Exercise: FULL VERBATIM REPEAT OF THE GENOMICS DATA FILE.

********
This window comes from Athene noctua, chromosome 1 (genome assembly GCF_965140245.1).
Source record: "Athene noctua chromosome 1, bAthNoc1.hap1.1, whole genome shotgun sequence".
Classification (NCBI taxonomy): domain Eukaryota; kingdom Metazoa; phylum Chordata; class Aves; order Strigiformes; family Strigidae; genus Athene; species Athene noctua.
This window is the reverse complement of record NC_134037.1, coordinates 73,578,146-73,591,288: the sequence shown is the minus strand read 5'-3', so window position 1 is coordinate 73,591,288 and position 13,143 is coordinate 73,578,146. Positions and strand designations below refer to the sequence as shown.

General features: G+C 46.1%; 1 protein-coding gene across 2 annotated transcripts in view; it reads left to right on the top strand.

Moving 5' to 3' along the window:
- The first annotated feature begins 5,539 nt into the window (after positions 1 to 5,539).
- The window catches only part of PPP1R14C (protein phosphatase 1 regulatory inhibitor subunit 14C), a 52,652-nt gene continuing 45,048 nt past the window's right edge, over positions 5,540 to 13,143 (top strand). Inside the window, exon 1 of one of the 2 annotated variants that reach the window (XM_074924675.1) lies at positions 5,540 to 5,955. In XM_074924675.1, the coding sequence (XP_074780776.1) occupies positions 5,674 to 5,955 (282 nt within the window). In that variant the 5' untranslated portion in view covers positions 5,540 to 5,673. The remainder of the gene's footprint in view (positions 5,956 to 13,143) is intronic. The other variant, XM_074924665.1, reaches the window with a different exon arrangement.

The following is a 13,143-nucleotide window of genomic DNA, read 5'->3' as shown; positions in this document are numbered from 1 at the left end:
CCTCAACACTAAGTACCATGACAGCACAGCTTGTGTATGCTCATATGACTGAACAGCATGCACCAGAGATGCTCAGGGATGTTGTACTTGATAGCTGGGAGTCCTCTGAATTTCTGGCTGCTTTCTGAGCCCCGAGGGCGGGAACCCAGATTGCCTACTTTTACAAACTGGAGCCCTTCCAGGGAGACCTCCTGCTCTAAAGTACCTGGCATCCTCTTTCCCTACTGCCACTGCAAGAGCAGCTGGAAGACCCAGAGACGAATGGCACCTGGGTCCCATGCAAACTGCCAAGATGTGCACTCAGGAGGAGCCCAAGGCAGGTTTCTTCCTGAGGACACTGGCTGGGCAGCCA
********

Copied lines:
This window comes from Athene noctua, chromosome 1 (genome assembly GCF_965140245.1).
Source record: "Athene noctua chromosome 1, bAthNoc1.hap1.1, whole genome shotgun sequence".
Classification (NCBI taxonomy): domain Eukaryota; kingdom Metazoa; phylum Chordata; class Aves; order Strigiformes; family Strigidae; genus Athene; species Athene noctua.
This window is the reverse complement of record NC_134037.1, coordinates 73,578,146-73,591,288: the sequence shown is the minus strand read 5'-3', so window position 1 is coordinate 73,591,288 and position 13,143 is coordinate 73,578,146. Positions and strand designations below refer to the sequence as shown.

General features: G+C 46.1%; 1 protein-coding gene across 2 annotated transcripts in view; it reads left to right on the top strand.

Moving 5' to 3' along the window:
- The first annotated feature begins 5,539 nt into the window (after positions 1 to 5,539).
- The window catches only part of PPP1R14C (protein phosphatase 1 regulatory inhibitor subunit 14C), a 52,652-nt gene continuing 45,048 nt past the window's right edge, over positions 5,540 to 13,143 (top strand). Inside the window, exon 1 of one of the 2 annotated variants that reach the window (XM_074924675.1) lies at positions 5,540 to 5,955. In XM_074924675.1, the coding sequence (XP_074780776.1) occupies positions 5,674 to 5,955 (282 nt within the window). In that variant the 5' untranslated portion in view covers positions 5,540 to 5,673. The remainder of the gene's footprint in view (positions 5,956 to 13,143) is intronic. The other variant, XM_074924665.1, reaches the window with a different exon arrangement.

The following is a 13,143-nucleotide window of genomic DNA, read 5'->3' as shown; positions in this document are numbered from 1 at the left end:
CCTCAACACTAAGTACCATGACAGCACAGCTTGTGTATGCTCATATGACTGAACAGCATGCACCAGAGATGCTCAGGGATGTTGTACTTGATAGCTGGGAGTCCTCTGAATTTCTGGCTGCTTTCTGAGCCCCGAGGGCGGGAACCCAGATTGCCTACTTTTACAAACTGGAGCCCTTCCAGGGAGACCTCCTGCTCTAAAGTACCTGGCATCCTCTTTCCCTACTGCCACTGCAAGAGCAGCTGGAAGACCCAGAGACGAATGGCACCTGGGTCCCATGCAAACTGCCAAGATGTGCACTCAGGAGGAGCCCAAGGCAGGTTTCTTCCTGAGGACACTGGCTGGGCAGCCA